As the poles were closing on Super Tuesday, the biggest solar flare in five years erupted on the surface of the sun, and “It’s [going to hit] us right in the nose,” said Joe Kunches, a spokesperson for the National Oceanic and Atmospheric Administration.

Kunches remarked that this flare was the sun’s version of “Super Tuesday.” Well, whether the sun was vomiting in joy, or out of anger at the election results, we may never know. But this much has been determined: the Earth is lined up perfectly for the flare to hit us. What’s the damage predicted to be?

As the charged particles from the sun begin to hit the northern hemisphere on Thursday morning around 7:00 a.m., there could be some power grid disruptions (i.e. blackouts); and there could be some trouble with GPS, communications and air traffic.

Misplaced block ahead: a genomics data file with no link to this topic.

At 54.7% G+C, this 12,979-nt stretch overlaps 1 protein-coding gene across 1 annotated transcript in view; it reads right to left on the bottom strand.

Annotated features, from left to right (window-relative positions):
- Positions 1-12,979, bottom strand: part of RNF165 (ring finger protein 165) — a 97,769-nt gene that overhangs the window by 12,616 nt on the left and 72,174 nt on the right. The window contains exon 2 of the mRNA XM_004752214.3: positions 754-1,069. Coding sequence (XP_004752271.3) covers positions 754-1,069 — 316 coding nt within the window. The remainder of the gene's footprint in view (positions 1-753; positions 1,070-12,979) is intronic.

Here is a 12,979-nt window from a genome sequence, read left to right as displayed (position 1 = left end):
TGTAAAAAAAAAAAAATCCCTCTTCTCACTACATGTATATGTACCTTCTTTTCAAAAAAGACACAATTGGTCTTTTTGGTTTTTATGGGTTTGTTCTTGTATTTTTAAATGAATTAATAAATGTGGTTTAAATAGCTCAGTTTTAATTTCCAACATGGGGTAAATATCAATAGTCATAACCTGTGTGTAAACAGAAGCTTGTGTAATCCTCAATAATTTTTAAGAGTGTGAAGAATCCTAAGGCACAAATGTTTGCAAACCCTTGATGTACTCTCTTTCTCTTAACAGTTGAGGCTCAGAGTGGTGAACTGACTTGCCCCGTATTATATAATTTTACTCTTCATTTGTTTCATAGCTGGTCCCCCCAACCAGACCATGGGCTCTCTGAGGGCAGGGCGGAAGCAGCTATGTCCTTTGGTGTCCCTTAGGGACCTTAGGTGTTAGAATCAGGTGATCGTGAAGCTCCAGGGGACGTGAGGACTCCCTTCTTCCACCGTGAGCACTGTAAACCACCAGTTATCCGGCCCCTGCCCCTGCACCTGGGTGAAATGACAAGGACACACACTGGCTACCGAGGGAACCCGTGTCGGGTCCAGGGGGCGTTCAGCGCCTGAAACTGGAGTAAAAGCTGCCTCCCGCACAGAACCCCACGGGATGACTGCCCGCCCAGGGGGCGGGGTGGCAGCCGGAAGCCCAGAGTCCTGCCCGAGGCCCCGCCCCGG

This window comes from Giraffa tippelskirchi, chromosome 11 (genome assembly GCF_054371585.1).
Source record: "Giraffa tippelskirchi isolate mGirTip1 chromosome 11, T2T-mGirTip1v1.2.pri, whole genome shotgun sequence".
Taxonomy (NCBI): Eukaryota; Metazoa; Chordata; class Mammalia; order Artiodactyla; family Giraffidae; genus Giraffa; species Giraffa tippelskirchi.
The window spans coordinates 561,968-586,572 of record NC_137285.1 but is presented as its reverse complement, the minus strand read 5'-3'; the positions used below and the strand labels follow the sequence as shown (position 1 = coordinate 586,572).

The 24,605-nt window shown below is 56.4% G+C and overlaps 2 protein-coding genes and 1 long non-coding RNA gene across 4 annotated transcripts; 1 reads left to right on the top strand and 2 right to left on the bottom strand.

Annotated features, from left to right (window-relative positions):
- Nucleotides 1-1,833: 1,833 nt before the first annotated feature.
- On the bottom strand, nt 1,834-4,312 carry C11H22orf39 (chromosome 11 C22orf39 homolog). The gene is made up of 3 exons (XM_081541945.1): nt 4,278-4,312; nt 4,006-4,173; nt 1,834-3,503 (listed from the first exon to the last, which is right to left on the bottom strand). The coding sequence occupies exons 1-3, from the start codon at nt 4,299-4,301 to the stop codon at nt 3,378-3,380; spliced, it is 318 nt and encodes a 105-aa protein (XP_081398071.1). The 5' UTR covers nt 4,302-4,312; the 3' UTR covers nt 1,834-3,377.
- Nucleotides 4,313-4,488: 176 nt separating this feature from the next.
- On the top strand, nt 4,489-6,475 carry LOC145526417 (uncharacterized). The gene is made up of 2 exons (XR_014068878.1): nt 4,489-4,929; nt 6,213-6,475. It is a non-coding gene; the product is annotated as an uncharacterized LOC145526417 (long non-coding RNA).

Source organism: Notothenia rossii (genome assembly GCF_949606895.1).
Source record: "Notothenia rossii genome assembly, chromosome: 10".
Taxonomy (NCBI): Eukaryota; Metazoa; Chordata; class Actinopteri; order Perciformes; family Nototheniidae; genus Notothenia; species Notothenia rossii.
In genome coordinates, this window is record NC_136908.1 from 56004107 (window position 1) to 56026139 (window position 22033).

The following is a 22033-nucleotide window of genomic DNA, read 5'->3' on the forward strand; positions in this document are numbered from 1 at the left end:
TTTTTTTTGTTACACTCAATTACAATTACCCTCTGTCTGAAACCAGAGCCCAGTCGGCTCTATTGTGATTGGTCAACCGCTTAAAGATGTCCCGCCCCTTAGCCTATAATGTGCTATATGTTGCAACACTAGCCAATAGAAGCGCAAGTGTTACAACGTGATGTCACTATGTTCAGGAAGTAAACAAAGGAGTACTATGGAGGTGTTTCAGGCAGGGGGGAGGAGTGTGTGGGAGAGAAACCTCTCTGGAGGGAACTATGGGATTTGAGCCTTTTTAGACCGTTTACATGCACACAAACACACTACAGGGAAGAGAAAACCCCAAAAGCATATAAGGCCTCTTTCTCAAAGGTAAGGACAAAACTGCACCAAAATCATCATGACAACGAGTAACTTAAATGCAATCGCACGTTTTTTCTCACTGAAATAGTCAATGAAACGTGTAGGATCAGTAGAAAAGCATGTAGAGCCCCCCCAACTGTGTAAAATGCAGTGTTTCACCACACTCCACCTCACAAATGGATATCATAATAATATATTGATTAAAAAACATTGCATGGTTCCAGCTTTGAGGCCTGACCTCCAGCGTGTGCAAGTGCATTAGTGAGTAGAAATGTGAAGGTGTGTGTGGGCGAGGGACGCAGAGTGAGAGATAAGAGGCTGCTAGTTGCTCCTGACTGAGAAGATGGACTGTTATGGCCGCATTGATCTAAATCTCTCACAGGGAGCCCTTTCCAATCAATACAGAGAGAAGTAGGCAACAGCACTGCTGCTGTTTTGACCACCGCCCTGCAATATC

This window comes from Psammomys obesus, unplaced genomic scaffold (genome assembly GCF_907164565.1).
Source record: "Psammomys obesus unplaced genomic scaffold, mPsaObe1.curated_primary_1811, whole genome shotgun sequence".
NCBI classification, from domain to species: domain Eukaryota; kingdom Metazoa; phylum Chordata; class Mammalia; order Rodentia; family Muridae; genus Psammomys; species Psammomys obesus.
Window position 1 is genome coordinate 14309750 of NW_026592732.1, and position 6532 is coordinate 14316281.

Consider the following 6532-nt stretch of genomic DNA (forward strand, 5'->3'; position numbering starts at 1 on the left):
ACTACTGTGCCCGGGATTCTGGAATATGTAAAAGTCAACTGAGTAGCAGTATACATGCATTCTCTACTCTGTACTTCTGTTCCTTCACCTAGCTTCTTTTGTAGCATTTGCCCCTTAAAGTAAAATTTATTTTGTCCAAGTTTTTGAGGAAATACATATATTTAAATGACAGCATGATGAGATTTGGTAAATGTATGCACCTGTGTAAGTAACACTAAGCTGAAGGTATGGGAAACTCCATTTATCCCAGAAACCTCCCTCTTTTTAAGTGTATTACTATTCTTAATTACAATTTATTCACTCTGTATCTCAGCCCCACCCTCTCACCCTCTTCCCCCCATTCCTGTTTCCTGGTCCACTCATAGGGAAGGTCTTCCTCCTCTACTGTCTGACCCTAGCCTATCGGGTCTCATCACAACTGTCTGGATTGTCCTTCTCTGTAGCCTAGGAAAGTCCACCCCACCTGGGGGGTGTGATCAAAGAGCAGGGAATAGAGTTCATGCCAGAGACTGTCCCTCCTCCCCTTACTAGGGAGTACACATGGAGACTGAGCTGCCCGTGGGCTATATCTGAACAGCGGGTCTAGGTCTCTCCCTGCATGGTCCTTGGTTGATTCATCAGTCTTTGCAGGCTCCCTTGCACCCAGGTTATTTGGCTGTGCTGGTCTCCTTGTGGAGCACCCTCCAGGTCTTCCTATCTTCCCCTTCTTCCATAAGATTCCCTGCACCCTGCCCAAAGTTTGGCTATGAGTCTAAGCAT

Really? Power grid down?

Maybe. A similar solar storm in 1989 caused more than 6 million people in Quebec to lose their electricity.

How does a flare do something mischievous like that? Solar flares and storms can affect modern technology with three different emissions: magnetic, radio and radiation.

The magnetic emissions have the ability to overload electrical systems. The radio emissions can obviously interfere with communications. And the radiation is probably the worst of the bunch, causing planes to reroute and endangering satellites, spacecraft and astronauts alike. In other words, the radiation makes it a bad day to be outside, or up in the air.

On the bright side, this strong space weather could push the Northern Lights all the way down to the Great Lakes. Whatever else happens, it should all be over by Friday morning.